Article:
Targeted drug found effective in thwarting pancreatic tumors

Targeted drug found effective in thwarting pancreatic tumors

Pancreatic cancer is an aggressive disease in which malignant cells form
in the tissues of the pancreas, a long and flat gland located behind the stomach
that helps with digestion and blood sugar regulation. Because pancreatic cancer
is difficult to detect early, it is associated with a low survival rate,
accounting for just over 3% of all new cancer cases in the U.S., but leading to
nearly 8% of all cancer deaths, according to the National Cancer Institute.

Through a pre-clinical study conducted in his former role at Moffitt
Cancer Center and published in Clinical Cancer Research, Said Sebti,
Ph.D., associate director for basic research at VCU Massey Cancer Center,
identified a novel drug that effectively thwarts pancreatic tumors that are
addicted to the cancer-causing mutant KRAS gene. Sebti recently met with
clinical colleagues at Massey to discuss evaluating the drug in clinical trials
in patients whose pancreatic tumors harbor mutant KRAS.

“We discovered a link between hyperactivation of the CDK protein
and mutant KRAS addiction, and we exploited this link preclinically to counter
mutant KRAS-driven pancreatic cancer, warranting clinical investigation in
patients afflicted with this deadly disease,” said Sebti, who is also the
Lacy Family Chair in Cancer Research at Massey and a professor of pharmacology
and toxicology at the VCU School of Medicine. “Our findings are highly
significant as they revealed a new avenue to combat an aggressive form of
pancreatic cancer with very poor prognosis due mainly to its resistance to
conventional therapies.”

KRAS is mutated in 90 percent of pancreatic cancers. Previous research
from the Sebti lab and other labs has demonstrated that some tumors that harbor
mutant KRAS are actually addicted to the mutant gene, meaning they cannot
survive or grow without it. Sebti set out to discover if there is a drug that
can specifically kill tumors that are addicted to mutant KRAS.

Sebti and collaborators used three scientific approaches to try and
answer this question.

First, they mapped out the blueprint of pancreatic cancer cells through
global phosphoproteomics, which gave them a snapshot of how the addicted and
non-addicted tumors differ at the phosphoprotein level. They found two proteins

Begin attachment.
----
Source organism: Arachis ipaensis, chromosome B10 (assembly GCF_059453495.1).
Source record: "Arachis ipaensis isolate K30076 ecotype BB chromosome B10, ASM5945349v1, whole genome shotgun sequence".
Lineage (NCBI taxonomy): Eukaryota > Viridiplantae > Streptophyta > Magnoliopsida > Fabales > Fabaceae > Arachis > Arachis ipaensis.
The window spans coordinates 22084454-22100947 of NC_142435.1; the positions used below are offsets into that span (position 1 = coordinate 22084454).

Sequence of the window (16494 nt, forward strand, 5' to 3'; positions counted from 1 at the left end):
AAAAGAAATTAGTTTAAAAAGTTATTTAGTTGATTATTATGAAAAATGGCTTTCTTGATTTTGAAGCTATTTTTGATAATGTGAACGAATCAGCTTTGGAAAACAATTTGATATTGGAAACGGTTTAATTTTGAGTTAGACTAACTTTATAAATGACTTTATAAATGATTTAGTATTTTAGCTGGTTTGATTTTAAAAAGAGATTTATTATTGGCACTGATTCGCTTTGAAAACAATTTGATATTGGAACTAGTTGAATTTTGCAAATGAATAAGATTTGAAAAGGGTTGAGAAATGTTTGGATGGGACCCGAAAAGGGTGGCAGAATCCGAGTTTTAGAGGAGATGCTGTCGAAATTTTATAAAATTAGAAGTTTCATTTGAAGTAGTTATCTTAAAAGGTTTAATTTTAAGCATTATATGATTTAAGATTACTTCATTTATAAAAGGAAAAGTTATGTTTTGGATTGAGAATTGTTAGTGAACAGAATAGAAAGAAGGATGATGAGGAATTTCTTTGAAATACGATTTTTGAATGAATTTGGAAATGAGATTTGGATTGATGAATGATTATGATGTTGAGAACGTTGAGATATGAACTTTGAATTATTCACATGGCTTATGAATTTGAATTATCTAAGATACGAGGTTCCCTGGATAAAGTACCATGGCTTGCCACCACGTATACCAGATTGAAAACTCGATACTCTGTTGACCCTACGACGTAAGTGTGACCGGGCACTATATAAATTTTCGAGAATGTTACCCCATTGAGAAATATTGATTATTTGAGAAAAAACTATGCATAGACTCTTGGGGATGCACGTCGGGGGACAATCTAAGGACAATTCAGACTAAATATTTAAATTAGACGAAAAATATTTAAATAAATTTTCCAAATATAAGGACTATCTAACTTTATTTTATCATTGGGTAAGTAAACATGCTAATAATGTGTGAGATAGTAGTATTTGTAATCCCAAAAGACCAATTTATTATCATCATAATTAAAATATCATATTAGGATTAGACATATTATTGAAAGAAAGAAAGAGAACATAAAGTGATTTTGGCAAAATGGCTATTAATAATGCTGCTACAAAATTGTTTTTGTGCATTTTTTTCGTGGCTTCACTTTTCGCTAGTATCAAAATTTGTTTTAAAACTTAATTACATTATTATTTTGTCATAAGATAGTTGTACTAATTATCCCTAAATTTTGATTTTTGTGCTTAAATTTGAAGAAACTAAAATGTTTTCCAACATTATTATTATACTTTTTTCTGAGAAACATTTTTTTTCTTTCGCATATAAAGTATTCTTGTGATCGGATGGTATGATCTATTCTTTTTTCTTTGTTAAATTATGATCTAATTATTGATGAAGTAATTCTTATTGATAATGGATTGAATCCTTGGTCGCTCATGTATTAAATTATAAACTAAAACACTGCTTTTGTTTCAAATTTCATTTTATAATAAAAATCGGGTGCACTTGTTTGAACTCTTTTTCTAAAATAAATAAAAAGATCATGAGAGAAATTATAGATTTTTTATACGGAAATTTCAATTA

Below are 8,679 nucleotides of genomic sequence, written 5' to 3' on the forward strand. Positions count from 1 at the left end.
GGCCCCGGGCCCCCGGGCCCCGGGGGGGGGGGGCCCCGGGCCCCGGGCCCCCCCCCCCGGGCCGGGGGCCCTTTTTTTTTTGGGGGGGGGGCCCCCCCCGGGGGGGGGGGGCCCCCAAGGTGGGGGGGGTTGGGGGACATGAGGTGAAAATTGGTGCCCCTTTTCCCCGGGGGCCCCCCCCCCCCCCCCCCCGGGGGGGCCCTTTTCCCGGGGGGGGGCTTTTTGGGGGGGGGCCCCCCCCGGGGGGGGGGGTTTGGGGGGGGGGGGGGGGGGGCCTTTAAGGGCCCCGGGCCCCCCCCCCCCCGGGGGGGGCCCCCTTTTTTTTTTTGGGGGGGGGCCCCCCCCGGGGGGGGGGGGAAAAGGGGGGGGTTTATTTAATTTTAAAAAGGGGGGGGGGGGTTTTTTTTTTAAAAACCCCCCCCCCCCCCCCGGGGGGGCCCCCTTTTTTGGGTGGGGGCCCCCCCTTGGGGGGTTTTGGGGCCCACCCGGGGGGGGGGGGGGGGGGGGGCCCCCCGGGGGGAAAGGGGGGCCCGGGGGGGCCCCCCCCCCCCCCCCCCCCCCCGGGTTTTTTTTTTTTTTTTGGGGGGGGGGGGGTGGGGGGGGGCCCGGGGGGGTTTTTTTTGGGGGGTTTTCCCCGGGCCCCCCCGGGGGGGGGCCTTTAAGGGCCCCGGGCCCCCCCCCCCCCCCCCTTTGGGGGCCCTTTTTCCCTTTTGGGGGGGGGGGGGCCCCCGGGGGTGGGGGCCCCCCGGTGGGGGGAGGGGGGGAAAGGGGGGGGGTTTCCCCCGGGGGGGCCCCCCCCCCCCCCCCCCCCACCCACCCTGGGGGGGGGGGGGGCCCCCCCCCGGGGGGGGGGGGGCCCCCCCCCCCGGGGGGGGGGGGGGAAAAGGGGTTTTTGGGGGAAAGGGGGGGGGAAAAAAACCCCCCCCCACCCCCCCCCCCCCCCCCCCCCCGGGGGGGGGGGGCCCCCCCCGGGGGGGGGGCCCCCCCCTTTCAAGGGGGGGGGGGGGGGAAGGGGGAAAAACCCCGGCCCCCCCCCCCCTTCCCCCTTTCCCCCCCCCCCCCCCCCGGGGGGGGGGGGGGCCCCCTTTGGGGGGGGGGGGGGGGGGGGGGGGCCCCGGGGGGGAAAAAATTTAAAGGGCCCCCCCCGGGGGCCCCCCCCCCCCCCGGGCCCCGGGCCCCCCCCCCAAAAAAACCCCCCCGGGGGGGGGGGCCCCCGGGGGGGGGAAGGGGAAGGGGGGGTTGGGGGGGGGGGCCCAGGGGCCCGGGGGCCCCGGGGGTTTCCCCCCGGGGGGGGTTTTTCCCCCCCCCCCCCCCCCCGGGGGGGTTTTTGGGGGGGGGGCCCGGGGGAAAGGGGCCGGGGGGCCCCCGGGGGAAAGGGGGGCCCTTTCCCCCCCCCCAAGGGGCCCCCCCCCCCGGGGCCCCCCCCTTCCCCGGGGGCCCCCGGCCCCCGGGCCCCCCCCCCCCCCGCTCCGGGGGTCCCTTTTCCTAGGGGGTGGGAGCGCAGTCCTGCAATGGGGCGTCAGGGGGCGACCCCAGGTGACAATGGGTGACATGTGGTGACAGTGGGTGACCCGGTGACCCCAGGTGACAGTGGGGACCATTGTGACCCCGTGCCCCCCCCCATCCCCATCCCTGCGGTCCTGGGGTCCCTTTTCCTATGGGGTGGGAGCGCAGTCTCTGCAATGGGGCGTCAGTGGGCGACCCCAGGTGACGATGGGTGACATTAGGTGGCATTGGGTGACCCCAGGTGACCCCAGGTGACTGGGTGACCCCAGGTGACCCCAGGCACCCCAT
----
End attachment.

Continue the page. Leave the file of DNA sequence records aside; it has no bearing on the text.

— CDK1 and CDK2 — which were indicative of which cells were addicted to
mutant KRAS.

Additionally, they analyzed a comprehensive database from the Broad
Institute of MIT and Harvard that contains genome-wide CRISPR gRNA screening
datasets. They found that CDK1 and CDK2 as well as CDK7 and CDK9 proteins were
associated with mutant KRAS-addicted tumors.

Lastly, they evaluated the ability of a library of 294 FDA drugs to
selectively kill mutant KRAS-addicted cancer cells over non-KRAS-addicted
cancer cells in the lab and determined the most effective drug in preclinical
experiments was AT7519, an inhibitor of CDK1, CDK2, CDK7 and CDK9.

“Using three entirely different approaches, the same conclusion
presented itself clearly to us: pancreatic cancer patients whose tumors are
addicted to mutant KRAS could benefit greatly from treatment with the CDK
inhibitor AT7519,” Sebti said.

To further validate these findings in fresh patient-derived tumors from
pancreatic cancer patients, Sebti collaborated on this study with Jose Trevino,
M.D., surgeon-in-chief and the Walter Lawrence, Jr., Distinguished
Professorship in Oncology at Massey who was at the University of Florida at the
time. They found that AT7519 suppressed the growth of xenograft cells from five
mutant KRAS pancreatic cancer patients who relapsed on chemotherapy and/or
radiation therapies.

AT7519 has previously been tested unsuccessfully in a number of clinical
trials, but none of the trials targeted pancreatic cancer.

“If our findings are correct and translate in humans, then we
should be able to see a positive response in pancreatic cancer patients whose
tumors are addicted to mutant KRAS,” Sebti said.

The study authors believe that, in addition to pancreatic cancer, these
findings may also have clinical implications for colorectal and non-small cell
lung cancer patients where mutations in KRAS are prevalent.

Journal Reference:

  1. Aslamuzzaman Kazi,
    Liwei Chen, Shengyan Xiang, Rajanikanth Vangipurapu, Hua Yang, Francisca Beato,
    Bin Fang, Terence M. Williams, Kazim Husain, Patrick Underwood, Jason B.
    Fleming, Mokenge Malafa, Eric A. Welsh, John Koomen, José Trevino, Saïd M.
    Sebti. Global Phosphoproteomics Reveal CDK Suppression as a
    Vulnerability to KRas Addiction in Pancreatic Cancer
    Cancer Research
    , 2021; DOI: 10.1158/1078-0432.CCR-20-4781